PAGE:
Home / Politics / CSOs decry Maina’s reinstatement, question Buhari’s anti-graft war

CSOs decry Maina’s reinstatement, question Buhari’s anti-graft war

Civil Society Organisations, CSOs, have condemned the Federal Government’s decision to reinstate former Chairman of defunct Presidential Task Force on Pension Reforms, Abdulrasheed Maina, into the civil service
The groups said the reinstatement has put into doubt the anti-corruption war of President Muhammadu Buhari.
Minister of Interior, Abdulrahman Dambazau, in a statement yesterday exonerated himself from the reinstatement, saying Maina was posted on to fill a vacancy created following the retirement of the Director heading the Human Resources Department in the Ministry.
He blamed Maina’s recall on the Office of the Head of Service of the Federation and the Federal Civil Service Commission.
This development has incurred the wrath of Civil Society Organisations who question the potency of the anti-corruption mantra of the current administration.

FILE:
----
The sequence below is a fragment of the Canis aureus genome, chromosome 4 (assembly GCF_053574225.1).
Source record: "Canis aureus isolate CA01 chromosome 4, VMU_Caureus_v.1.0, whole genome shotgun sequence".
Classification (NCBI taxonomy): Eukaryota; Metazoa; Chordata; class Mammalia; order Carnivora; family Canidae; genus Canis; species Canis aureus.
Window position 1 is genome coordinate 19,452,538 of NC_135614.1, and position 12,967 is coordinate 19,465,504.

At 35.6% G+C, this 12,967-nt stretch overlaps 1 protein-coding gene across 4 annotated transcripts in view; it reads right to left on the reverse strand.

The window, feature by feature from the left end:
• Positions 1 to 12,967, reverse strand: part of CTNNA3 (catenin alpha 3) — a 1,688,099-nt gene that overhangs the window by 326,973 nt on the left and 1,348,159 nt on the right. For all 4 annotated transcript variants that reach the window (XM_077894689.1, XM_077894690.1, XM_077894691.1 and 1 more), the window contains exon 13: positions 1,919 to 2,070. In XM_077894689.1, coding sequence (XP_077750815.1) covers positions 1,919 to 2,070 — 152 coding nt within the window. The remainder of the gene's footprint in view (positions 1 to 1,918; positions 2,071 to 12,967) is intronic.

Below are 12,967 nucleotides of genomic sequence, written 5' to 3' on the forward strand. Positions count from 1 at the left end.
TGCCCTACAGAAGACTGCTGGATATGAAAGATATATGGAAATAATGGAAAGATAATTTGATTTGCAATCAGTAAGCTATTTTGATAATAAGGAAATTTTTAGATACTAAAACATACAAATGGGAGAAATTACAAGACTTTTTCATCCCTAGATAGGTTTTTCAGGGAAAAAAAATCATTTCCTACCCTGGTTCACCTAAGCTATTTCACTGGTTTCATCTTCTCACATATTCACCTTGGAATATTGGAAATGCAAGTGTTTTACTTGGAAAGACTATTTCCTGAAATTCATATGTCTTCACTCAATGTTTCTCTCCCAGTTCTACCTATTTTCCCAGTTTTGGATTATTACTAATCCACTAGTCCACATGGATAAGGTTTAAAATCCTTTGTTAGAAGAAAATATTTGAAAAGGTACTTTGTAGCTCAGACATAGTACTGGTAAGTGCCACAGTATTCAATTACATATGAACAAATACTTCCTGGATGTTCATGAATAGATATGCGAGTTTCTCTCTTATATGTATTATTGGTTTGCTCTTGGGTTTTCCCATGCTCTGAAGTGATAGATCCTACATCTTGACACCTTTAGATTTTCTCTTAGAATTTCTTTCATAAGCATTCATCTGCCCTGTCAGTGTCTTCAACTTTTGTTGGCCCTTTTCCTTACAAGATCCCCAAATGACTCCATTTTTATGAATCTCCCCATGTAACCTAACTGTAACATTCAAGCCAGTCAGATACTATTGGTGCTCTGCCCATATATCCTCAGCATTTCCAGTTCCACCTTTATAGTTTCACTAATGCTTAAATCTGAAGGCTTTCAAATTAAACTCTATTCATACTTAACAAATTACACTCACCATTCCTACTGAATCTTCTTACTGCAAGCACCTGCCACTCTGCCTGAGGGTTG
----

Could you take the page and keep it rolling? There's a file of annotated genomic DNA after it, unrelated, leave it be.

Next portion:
The coordinator, Civil Society Network Against Corruption, Olanrewaju Suraj, said the reinstatement signifies a major setback in the fight against corruption.
“This is a setback not only for the anti-corruption war but also for some of us who have been advocating against corruption,” he said while speaking to Premium Times on phone.
“It is completely demoralising and also before the international community, it pitches the anti-corruption war as a mere fluke that is been used by this government without any commitment or sincerity.
“It further explains that it is only EFCC that is genuinely fighting corruption and government is merely latching on the achievements of EFCC.”
Suraju accused the Minister of Interior, Abdulrahman Dambazau, as the architect of reinstatement of a civil servant who had “disobeyed the three arms of government.”
Similarly, the Coordinator, African Centre for Media and Information Literacy, Chido Onumah, noted that the anti-corruption war becomes a problem when the government keeps working for and against itself.
“It’s quite unfortunate. Sometimes you wonder why the federal government continues to shoot itself in the foot when it comes to the war against corruption.
“It creates problem for the government because corruption is not only about perception, it’s about belief. If people don’t feel that the government is sincere about the fight against corruption, it becomes problematic.”

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